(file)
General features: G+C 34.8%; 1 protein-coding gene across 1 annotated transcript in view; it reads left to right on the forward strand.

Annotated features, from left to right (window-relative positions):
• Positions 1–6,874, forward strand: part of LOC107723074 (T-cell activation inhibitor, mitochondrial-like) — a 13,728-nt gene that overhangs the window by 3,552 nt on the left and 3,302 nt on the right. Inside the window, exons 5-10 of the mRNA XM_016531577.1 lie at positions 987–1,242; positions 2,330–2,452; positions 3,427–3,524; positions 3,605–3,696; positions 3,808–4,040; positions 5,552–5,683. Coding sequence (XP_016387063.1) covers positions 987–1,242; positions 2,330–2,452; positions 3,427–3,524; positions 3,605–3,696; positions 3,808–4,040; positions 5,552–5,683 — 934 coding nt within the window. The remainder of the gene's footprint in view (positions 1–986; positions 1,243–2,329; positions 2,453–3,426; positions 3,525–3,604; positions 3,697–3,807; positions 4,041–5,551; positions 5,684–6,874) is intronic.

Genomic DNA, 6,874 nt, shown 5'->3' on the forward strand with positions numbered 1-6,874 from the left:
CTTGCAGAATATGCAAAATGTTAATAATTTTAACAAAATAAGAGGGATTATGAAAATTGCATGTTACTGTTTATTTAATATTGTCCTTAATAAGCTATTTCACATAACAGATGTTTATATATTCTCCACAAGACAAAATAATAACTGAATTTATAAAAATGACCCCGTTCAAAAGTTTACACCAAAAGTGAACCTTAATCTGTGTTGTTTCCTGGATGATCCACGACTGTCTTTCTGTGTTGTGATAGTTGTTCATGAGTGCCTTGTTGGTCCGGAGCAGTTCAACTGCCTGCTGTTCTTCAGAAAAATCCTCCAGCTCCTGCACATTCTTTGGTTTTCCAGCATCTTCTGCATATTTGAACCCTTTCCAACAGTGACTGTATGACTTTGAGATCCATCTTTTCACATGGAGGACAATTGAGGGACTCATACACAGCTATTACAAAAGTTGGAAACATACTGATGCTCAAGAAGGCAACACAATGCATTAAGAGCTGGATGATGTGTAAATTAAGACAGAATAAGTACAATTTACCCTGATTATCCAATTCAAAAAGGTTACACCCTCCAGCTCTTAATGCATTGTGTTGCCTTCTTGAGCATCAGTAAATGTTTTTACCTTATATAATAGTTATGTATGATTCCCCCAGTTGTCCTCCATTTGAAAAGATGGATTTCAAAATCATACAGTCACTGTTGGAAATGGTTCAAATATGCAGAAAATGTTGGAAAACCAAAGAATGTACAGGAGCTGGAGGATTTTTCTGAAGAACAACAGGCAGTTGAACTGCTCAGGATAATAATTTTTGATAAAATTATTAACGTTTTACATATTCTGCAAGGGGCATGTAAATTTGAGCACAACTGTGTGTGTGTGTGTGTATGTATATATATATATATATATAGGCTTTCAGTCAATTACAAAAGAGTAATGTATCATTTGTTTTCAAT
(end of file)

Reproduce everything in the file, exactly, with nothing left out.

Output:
General features: G+C 34.8%; 1 protein-coding gene across 1 annotated transcript in view; it reads left to right on the forward strand.

Annotated features, from left to right (window-relative positions):
• Positions 1–6,874, forward strand: part of LOC107723074 (T-cell activation inhibitor, mitochondrial-like) — a 13,728-nt gene that overhangs the window by 3,552 nt on the left and 3,302 nt on the right. Inside the window, exons 5-10 of the mRNA XM_016531577.1 lie at positions 987–1,242; positions 2,330–2,452; positions 3,427–3,524; positions 3,605–3,696; positions 3,808–4,040; positions 5,552–5,683. Coding sequence (XP_016387063.1) covers positions 987–1,242; positions 2,330–2,452; positions 3,427–3,524; positions 3,605–3,696; positions 3,808–4,040; positions 5,552–5,683 — 934 coding nt within the window. The remainder of the gene's footprint in view (positions 1–986; positions 1,243–2,329; positions 2,453–3,426; positions 3,525–3,604; positions 3,697–3,807; positions 4,041–5,551; positions 5,684–6,874) is intronic.

Genomic DNA, 6,874 nt, shown 5'->3' on the forward strand with positions numbered 1-6,874 from the left:
CTTGCAGAATATGCAAAATGTTAATAATTTTAACAAAATAAGAGGGATTATGAAAATTGCATGTTACTGTTTATTTAATATTGTCCTTAATAAGCTATTTCACATAACAGATGTTTATATATTCTCCACAAGACAAAATAATAACTGAATTTATAAAAATGACCCCGTTCAAAAGTTTACACCAAAAGTGAACCTTAATCTGTGTTGTTTCCTGGATGATCCACGACTGTCTTTCTGTGTTGTGATAGTTGTTCATGAGTGCCTTGTTGGTCCGGAGCAGTTCAACTGCCTGCTGTTCTTCAGAAAAATCCTCCAGCTCCTGCACATTCTTTGGTTTTCCAGCATCTTCTGCATATTTGAACCCTTTCCAACAGTGACTGTATGACTTTGAGATCCATCTTTTCACATGGAGGACAATTGAGGGACTCATACACAGCTATTACAAAAGTTGGAAACATACTGATGCTCAAGAAGGCAACACAATGCATTAAGAGCTGGATGATGTGTAAATTAAGACAGAATAAGTACAATTTACCCTGATTATCCAATTCAAAAAGGTTACACCCTCCAGCTCTTAATGCATTGTGTTGCCTTCTTGAGCATCAGTAAATGTTTTTACCTTATATAATAGTTATGTATGATTCCCCCAGTTGTCCTCCATTTGAAAAGATGGATTTCAAAATCATACAGTCACTGTTGGAAATGGTTCAAATATGCAGAAAATGTTGGAAAACCAAAGAATGTACAGGAGCTGGAGGATTTTTCTGAAGAACAACAGGCAGTTGAACTGCTCAGGATAATAATTTTTGATAAAATTATTAACGTTTTACATATTCTGCAAGGGGCATGTAAATTTGAGCACAACTGTGTGTGTGTGTGTGTATGTATATATATATATATATATAGGCTTTCAGTCAATTACAAAAGAGTAATGTATCATTTGTTTTCAAT